Paul Lachine

La Crisi dell’Immaginazione Fiscale

CAMBRIDGE – Banche avide, principi economici sbagliati, politici incompetenti: i colpevoli, della crisi economica in cui i paesi ricchi si ritrovano ingolfati non mancano. Ma c’è anche qualcosa di più profondo in gioco, una debolezza che va al di là dei singoli responsabili delle decisioni. Le democrazie sono notoriamente poco abili a produrre accordi che richiedono un impegno politico a medio termine. Sia negli Stati Uniti che in Europa, il costo di questo limite della libertà politica ha amplificato la crisi – e oscurato la via d’uscita.

Si considerino gli Stati Uniti, dove i politici stanno dibattendo su come prevenire una doppia recessione, riattivare l’economia, e ridurre il tasso di disoccupazione che sembra essersi bloccato a più di 9%. Tutti sono d’accordo sul fatto che il debito pubblico del paese è troppo alto e che, in una prospettiva di lungo termine, deve essere ridotto.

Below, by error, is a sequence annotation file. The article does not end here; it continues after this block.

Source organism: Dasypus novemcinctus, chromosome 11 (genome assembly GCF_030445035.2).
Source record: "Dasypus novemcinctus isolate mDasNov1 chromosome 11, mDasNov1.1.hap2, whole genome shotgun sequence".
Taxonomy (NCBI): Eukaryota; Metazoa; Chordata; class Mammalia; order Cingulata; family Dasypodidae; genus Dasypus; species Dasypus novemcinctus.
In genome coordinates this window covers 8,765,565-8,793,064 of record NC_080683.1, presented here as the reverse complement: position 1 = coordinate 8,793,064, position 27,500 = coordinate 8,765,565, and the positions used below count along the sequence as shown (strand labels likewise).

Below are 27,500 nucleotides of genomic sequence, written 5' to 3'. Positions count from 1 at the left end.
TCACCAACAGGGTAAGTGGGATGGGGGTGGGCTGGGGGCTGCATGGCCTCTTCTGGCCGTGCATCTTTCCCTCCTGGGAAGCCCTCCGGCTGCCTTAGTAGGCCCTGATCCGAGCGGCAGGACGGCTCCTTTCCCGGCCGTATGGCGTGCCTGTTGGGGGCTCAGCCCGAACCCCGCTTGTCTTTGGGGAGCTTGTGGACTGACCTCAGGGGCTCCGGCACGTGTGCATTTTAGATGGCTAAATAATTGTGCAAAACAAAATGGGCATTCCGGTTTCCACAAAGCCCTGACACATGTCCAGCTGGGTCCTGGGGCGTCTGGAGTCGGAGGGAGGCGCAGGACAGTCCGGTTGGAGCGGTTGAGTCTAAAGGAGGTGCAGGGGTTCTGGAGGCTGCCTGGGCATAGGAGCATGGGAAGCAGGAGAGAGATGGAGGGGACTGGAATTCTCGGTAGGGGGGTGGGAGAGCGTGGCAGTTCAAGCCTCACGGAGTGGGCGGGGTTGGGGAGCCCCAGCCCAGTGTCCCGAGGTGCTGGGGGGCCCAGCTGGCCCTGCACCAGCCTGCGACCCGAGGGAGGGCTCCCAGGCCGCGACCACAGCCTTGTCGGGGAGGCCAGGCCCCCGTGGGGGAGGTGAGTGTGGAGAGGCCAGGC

Mentre non c’è una soluzione veloce a questi problemi, l’imperativo che la politica fiscale deve seguire è chiaro. Gli Stati Uniti hanno bisogno di un secondo stimolo fiscale che compensi la bassa domanda privata, insieme ad un programma di consolidamento del bilancio a lungo termine che sia credibile.

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